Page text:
In my book "So That's What They're For!" aka "The Boobie Bible" the author provides a story where the father, too, is involved in this process. I am so impressed by these dads! I can relate to my friend's attitude toward her husband while he was helping out with the finger feeding. My first born was extremely colicky and he'd scream most of the day while my husband was at work and I was all alone - which can make you go nutty after a while. When my husband walked through the door I'd gladly hand over our little screeching terradactyl and within seconds Ben would stop crying. My husband would say things like "Don't let him cry all day" as he left for work in the mornings. If I couldn't get Ben to stop crying fast enough in the night Nick would come racing into the room like "SuperDad to the rescue" as I put it and it made me feel like I was failing as a mother. I always thought Ben had a closer bond with his father than with me because Nick was the first one to hold him after he was born. Another "breast friend" of mine told me that her first born was the same way, and her husband rigged their vacuum cleaner to a remote so that when their baby started to cry in the night all he had to do was click a button and click it again after a few minutes when their son fell back to sleep. Even though a lot of the pressure to feed, take care of and raise the children falls on us women, I think it's important to step back and give a little credit to the dads that are trying to be involved and help in the ways they can. It's so easy to criticize them for not helping, but it seems like it's just as easy to be critical when they are helping! 

For more information on finger feeding, check out these helpful links which are also listed under the "helpful links" section on the blog:

The New Parents Guide to Finger Feeding
Finger Feeding Premature Babies
About.com Pediatrics on Finger Feeding
Using a Lactation Aid
Why a Lactation Aid is BY FAR the best supplement if a supplement is needed

If you think a Lactation Aid might help you with your breastfeeding needs, check with your pediatrician, lactation consultant, or local hospital which should provide you with the tools you need. You can also check out Lact-aid.

*I do not own the photos in this post. No copyright violations intended.

Monday, February 7, 2011

Is it safe to dye your hair while pregnant or breastfeeding?

A friend of mine, who is breastfeeding, recently asked me if it was okay to highlight or dye her hair while breastfeeding. I told her what I knew about the topic - which is that I've known quite a few women who dyed their hair regularly, while pregnant and breastfeeding, and their babies were fine and it didn't seem to dry out their milk or change the flavor making baby go on a nursing strike. I also told her to have the hair salon read the manufacturer's warning on the label since some products might be considered safe while others are advised not to use while pregnant or breastfeeding. I know for a fact that the Brazillian hair straightining "blow out" system tends to lean toward it not being safe for pregnant or nursing women, partially because of the strong chemicals and the amount of time it's in contact with the scalp (the chemicals don't absorb through the hair shaft, only through the scalp - which is why many women chose to highlight over a dying their entire hair) on top of the amount of fumes breathed in during the application of the product as well as the literal puffs of smoke that are emitted during the flat ironing process, but it's also a newer product and hasn't been around long enough to see what, if any, the effects are on pregnant or nursing women.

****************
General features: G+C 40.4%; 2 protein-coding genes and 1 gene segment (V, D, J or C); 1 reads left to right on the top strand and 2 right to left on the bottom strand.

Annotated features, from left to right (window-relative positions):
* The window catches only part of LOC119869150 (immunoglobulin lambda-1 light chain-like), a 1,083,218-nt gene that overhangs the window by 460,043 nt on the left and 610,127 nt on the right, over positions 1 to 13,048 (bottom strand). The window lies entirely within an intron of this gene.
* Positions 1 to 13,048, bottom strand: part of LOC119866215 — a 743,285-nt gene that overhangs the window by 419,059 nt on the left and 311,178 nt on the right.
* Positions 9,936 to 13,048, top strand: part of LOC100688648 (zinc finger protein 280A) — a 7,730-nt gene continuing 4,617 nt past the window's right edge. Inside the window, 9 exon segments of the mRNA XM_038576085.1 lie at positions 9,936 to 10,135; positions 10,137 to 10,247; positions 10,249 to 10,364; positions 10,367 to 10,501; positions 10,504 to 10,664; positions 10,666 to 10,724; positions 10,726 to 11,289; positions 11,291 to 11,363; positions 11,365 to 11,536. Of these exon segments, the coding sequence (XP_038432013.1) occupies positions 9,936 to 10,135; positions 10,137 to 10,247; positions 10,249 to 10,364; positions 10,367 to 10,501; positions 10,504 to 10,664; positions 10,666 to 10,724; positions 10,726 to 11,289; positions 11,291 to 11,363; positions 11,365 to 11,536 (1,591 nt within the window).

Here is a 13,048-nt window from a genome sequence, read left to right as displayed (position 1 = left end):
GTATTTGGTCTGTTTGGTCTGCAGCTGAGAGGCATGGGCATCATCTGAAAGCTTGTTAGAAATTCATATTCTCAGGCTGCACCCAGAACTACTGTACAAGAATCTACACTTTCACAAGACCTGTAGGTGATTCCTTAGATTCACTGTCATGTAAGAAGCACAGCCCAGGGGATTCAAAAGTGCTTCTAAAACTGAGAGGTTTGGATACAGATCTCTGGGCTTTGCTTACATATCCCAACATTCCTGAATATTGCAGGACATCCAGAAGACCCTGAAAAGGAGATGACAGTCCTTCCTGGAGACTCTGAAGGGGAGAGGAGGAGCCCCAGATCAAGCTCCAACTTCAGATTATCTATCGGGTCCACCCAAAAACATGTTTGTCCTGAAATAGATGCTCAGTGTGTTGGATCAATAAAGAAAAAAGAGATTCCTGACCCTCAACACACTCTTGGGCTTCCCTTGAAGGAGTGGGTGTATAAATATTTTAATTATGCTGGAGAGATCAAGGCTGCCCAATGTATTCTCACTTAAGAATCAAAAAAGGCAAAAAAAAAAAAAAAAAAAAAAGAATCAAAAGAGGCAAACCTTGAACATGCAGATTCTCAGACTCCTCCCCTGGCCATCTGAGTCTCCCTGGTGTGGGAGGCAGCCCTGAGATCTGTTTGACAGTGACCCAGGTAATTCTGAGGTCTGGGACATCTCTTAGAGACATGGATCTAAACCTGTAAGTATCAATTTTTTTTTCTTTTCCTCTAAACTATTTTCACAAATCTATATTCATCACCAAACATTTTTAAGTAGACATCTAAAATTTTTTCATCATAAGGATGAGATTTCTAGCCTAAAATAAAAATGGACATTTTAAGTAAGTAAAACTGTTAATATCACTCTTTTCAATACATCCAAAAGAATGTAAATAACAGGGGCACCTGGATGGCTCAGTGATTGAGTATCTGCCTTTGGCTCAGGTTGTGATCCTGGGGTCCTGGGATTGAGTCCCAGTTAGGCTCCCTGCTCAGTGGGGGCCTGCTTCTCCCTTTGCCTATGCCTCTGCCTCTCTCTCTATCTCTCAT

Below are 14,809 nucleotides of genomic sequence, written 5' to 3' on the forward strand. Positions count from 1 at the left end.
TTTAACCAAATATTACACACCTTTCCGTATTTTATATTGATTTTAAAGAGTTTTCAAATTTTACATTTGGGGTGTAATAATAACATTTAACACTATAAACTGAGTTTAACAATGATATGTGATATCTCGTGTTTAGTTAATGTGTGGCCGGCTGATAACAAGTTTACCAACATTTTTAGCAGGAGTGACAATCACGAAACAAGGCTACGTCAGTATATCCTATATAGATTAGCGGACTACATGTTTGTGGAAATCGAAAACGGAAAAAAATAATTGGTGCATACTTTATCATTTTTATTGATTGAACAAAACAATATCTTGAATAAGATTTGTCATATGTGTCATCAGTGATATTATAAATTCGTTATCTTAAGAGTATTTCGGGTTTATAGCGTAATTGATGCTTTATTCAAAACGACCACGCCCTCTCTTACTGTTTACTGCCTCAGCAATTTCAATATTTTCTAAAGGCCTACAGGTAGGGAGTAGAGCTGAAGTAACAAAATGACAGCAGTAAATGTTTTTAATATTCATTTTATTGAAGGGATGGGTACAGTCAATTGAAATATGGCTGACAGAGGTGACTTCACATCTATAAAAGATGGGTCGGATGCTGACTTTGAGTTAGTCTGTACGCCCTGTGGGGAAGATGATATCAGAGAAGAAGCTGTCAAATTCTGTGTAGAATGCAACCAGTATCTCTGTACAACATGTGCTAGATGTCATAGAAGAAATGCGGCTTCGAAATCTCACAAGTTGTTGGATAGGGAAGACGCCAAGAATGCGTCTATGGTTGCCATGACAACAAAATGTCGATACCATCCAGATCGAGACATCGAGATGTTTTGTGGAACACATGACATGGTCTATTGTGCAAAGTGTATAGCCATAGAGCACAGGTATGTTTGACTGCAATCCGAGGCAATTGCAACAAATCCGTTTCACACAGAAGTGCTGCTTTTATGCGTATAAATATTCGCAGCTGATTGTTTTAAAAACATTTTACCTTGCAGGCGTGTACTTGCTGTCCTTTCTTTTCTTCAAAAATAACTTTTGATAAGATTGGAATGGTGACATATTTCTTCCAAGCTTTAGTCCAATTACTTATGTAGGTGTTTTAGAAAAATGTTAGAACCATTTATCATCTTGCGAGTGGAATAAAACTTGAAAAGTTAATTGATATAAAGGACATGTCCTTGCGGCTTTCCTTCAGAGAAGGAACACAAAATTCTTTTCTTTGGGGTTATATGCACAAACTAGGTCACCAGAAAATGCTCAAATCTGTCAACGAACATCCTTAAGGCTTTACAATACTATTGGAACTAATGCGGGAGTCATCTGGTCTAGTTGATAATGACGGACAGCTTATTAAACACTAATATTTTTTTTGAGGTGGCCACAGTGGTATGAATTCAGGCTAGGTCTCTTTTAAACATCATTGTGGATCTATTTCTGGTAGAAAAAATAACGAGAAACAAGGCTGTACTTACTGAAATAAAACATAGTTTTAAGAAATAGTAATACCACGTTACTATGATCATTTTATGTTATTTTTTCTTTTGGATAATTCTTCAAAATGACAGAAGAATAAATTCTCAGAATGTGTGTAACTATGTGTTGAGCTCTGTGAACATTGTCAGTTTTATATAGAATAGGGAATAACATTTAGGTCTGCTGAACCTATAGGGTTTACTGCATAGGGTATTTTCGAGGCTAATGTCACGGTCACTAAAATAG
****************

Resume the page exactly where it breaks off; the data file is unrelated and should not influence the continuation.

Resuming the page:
As it turns out, I actually had my step mom apply this kind of braziliian blow out straightening system within a week, maybe even days, after conceiving my second son.  I was not aware I was pregnant, but we did apply it outside with a breeze (by the pool - can't get that kind of service at a salon!) and just to be extra safe we both wore a mask - I kinda felt like my step mom was a doctor performing a hair operation on me! And in case you're interested, I had a healthy, uncomplicated pregnancy (if you don't include nausea, round ligament pain, and other normal side effects of being pregnant) and an extremely healthy, happy and beautiful baby boy! As for the treatment itself, I have to tell you that it was FABULOUS!!! My entire life I struggled with my hair, and for a short while, it was what I refer to as "normal people hair" it was silky, oh so soft, required so little effort in the mornings, and for the first time I really viewed my hair as beautiful. Then I swam in the ocean, did laps in the pool, and the salt stripped the karotene? out of my silky mermaid hair and slowly but surely the frizzy, puffy locks returned - but I fully intend on having it done again, only I will wait until I'm done breastfeeding.

The main concern with traditional hair dyes, during pregnancy especially, seems to come from breathing in the fumes, which hasn't been proven to cause any harm to baby, rather often times it leaves mom with a major headache, dizzyness or nausea. So ask your OB for his/her opinion and ask your salon what the product's warning label advises. Also, know that from all the research I've read up on, they've done studies on animals (as cruel as that is to take comfort in) and have shown it to be safe.

Sunday, February 6, 2011

The Winner for the ItzBeen Giveaway!